Spinning shearling is a sure way to get pilling – those small bobbles that rub up on bought knitted garments nowadays. Shearling wool contains the short fibres from the lamb wool grown in its first year. Lambs are not usually shorn in their first year. When the short (lamb) and long (shearling, 2nd year growth) fibres are spun in the same yarn the short fibres work to the surface – due to friction of wear – and cause those annoying characteristic bobbles known in the trade as ‘pilling’. Sometimes the lamb wool is on the tips of the locks, but in this one it is at the bottom and is a darker grey which comes away in your fingers leaving the longer, lighter fibres clearly visible.
It is a common problem, and devices exist to remove the bobbles -it happens on expensive knitted garments not just cheap stuff and is due to shearling wool being used in commercial production. So how does one avoid it? You can’t easily, but once upon a time things were different…
As a farmers wife in the 1960s I had to carefully roll every fleece immediately after shearing to present the best part of the fleece to the wool graders, and still have it hold together in one piece. After I had rolled the fleece I used to stitch them into sheets – 40 at at time I think it was – and they were sent to Stamford Wool Growers huge warehouse for grading. This was an amazing sight – the graders were surrounded by an array of large rectangular baskets. A young lad would cut the sheet open and slide each fleece one at a time along a table to the wool grader. The wool grader looked at it – pulled a bit of fleece out, passed judgement, and then hurled the fleece into the appropriate basket. Payment was for what was in each basket. Farmers got paid according to quality in those days and fleece was sorted prior to any processing taking place. In this way the shearling fleece was separated out and sold separately, regardless of breed or quality. Nowadays things are different. Today, I believe wool is sold commercially according colour, weight at a wholesale price or exported ungraded.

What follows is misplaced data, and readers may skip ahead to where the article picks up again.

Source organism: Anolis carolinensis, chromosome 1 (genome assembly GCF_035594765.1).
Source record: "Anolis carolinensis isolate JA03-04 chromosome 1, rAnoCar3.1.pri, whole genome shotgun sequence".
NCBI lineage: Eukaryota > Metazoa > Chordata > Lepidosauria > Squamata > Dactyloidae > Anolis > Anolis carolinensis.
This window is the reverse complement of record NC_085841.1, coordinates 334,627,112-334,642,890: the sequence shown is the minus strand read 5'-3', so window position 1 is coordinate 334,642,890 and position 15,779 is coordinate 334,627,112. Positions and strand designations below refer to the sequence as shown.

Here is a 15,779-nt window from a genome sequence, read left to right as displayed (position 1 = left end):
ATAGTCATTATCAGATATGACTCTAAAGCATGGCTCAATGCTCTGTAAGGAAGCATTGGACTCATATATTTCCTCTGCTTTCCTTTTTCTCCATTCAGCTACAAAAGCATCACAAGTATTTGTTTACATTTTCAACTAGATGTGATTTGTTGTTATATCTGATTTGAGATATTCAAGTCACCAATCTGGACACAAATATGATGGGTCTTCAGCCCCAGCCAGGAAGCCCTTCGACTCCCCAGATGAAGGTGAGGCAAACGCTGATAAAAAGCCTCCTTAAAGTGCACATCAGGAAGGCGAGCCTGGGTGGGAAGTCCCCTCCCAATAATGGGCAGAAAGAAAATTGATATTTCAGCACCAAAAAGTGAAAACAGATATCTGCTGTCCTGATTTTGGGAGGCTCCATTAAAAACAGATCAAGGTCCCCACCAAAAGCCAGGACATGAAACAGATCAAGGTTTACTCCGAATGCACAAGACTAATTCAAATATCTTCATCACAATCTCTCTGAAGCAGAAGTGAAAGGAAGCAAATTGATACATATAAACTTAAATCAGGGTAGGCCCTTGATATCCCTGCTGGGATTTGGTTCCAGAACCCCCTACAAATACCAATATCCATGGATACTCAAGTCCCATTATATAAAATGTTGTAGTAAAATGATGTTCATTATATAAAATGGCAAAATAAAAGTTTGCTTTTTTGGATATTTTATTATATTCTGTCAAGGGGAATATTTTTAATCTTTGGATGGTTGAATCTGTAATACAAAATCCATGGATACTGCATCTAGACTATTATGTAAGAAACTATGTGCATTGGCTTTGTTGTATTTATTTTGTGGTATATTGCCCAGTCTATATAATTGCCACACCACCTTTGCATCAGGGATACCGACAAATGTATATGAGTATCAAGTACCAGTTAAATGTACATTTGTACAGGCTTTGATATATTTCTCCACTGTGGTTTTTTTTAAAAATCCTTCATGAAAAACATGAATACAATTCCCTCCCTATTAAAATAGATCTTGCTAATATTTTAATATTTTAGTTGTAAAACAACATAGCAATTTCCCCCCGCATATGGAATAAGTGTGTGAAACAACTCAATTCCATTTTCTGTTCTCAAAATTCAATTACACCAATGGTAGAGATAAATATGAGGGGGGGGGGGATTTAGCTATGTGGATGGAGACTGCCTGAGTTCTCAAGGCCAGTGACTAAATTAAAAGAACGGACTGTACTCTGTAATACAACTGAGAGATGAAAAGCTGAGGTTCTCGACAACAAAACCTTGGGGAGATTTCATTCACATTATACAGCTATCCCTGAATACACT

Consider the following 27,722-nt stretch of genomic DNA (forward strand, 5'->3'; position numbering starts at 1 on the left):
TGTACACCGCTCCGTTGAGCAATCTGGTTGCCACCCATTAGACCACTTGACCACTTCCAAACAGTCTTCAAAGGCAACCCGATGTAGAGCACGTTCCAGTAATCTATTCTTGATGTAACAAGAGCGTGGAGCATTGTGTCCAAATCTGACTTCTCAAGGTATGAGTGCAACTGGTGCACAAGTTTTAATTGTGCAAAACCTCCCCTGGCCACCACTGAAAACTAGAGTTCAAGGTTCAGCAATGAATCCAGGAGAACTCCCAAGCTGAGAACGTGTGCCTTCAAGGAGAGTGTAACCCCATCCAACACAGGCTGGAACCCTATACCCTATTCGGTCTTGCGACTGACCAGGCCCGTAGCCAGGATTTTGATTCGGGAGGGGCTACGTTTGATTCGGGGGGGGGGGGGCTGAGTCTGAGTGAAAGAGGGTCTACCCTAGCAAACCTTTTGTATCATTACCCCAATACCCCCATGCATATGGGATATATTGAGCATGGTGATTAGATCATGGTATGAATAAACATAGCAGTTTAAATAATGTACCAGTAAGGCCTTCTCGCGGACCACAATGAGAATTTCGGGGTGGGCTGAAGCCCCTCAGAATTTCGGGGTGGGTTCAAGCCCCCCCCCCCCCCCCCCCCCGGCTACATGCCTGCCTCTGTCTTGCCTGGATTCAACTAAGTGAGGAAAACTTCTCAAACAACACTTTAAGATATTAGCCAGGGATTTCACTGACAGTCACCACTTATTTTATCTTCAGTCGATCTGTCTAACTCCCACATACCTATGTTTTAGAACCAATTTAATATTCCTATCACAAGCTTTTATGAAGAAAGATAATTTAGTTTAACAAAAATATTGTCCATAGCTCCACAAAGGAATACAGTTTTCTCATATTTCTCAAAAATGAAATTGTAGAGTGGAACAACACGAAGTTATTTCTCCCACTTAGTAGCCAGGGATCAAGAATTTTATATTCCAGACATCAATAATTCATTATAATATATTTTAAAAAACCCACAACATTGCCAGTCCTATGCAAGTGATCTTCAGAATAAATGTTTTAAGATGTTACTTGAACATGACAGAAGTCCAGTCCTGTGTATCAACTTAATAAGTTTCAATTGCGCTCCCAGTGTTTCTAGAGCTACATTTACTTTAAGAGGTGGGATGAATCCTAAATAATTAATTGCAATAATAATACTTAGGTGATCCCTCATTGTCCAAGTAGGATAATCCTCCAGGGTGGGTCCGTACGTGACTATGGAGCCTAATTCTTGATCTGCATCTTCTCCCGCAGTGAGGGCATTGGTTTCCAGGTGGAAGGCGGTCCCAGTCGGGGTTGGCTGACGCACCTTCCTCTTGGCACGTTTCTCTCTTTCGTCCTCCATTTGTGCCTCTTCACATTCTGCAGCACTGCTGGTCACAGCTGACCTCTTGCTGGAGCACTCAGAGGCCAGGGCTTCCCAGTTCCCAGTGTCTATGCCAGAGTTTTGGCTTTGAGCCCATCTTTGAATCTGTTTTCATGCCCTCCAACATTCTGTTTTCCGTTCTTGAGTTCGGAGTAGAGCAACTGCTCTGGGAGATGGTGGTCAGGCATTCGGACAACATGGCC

Hence the problem was avoided in the past by previously sorting the fleece, but as this doesn’t take place in the same way any more, we now have to put up with pilling – no matter how much we pay for knitwear. This is why I never recommend new spinners to buy shearling fleece as it is tiring and time-consuming to comb out every lock to get rid of the short fibres. Spinning time is quality time and spinners deserve quality fibre and products, not second rate stuff. No-one wants their carefully handspun yarn to pill! I feel there is such a lot of fleece to choose from at the moment so why bother with shearlings? Unless you like combing and carding or don’t mind pilling of course…or its a special sheep…like this one from Tom Wallace’s flock at Stoke Albany some of which I am going to spin for him anyway – he won’t care if his beanie hat pills!